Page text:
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Individual differences |
Methods | Statistics | Clinical | Educational | Industrial | Professional items | World psychology |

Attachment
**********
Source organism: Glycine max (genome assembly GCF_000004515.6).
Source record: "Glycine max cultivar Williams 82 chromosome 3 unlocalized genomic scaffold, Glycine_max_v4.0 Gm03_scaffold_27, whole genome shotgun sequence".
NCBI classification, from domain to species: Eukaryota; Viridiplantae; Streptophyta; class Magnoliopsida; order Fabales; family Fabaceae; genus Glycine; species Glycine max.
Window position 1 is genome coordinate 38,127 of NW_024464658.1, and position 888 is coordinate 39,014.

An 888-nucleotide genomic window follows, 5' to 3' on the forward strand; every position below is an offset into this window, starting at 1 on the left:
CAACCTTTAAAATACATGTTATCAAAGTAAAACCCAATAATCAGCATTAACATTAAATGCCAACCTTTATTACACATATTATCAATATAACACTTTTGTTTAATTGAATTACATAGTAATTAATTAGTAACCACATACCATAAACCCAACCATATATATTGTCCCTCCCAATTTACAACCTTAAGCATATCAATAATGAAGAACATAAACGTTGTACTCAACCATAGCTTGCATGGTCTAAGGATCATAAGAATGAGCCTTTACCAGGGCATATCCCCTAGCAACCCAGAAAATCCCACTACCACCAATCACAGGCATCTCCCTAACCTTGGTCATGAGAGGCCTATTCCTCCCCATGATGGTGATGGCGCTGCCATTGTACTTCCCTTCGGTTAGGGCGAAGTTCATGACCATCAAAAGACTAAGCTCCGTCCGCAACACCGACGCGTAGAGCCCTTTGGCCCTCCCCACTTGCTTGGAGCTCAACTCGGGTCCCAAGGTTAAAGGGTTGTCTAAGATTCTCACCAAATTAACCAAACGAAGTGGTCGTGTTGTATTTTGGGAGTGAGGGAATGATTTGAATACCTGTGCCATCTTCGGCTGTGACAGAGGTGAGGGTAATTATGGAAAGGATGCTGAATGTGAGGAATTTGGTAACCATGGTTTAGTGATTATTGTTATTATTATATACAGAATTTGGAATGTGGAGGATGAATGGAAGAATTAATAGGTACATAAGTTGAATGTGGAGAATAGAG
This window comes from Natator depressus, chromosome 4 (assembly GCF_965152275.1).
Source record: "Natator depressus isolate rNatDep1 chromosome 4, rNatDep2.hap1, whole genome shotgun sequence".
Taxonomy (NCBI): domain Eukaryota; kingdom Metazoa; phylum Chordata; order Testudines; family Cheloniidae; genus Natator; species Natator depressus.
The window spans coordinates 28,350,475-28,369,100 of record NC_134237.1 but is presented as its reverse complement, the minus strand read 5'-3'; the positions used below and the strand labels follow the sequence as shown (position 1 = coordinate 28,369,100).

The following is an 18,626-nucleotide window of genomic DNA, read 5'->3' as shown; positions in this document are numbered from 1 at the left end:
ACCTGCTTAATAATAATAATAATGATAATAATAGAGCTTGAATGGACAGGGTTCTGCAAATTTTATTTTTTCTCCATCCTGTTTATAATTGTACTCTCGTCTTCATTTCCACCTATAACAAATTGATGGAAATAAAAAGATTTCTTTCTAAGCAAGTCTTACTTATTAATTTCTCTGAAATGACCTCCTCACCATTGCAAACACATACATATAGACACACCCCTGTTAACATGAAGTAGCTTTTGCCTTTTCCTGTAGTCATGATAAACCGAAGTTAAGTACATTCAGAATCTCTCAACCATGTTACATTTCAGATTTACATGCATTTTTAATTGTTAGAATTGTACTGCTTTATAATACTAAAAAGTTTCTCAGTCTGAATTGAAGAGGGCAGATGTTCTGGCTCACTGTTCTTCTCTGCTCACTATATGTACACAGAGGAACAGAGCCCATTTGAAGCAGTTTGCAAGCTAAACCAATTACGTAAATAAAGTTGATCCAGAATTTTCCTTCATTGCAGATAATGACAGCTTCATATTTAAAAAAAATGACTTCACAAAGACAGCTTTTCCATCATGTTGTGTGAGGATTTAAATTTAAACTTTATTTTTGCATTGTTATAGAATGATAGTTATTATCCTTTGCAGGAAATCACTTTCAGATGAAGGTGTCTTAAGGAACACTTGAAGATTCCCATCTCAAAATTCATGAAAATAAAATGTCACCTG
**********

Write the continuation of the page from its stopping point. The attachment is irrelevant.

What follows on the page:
The term reactive depression is a category of clinical depression. It refers to an inappropriate state of depression that is precipitated by events in the person's life (to be distinguished from normal grief) arising as a consequence of severe life events, for example the loss of home in a fire. It should be distinguished from PTSD which has more pronounced anxiety features and characteristic patterns of flashbacks etc. Reactive depression must be considered in relationship to the events that caused it, severe traumatic events would be expected to produce reactive depression. Such depression becomes a clinical concern if the depression lasts too long without signs of recovery, or if the depression becomes too deep, for example, leading to suicidal feelings. In many cases, reactive depressions resolve themselves as the individual copes and recovers from the event. If the depression becomes a clinical concern then treatment may be necessary. Reactive depression may be complicated by a history of poor coping, use of alcohol or other drugs or by an extremely poor support system.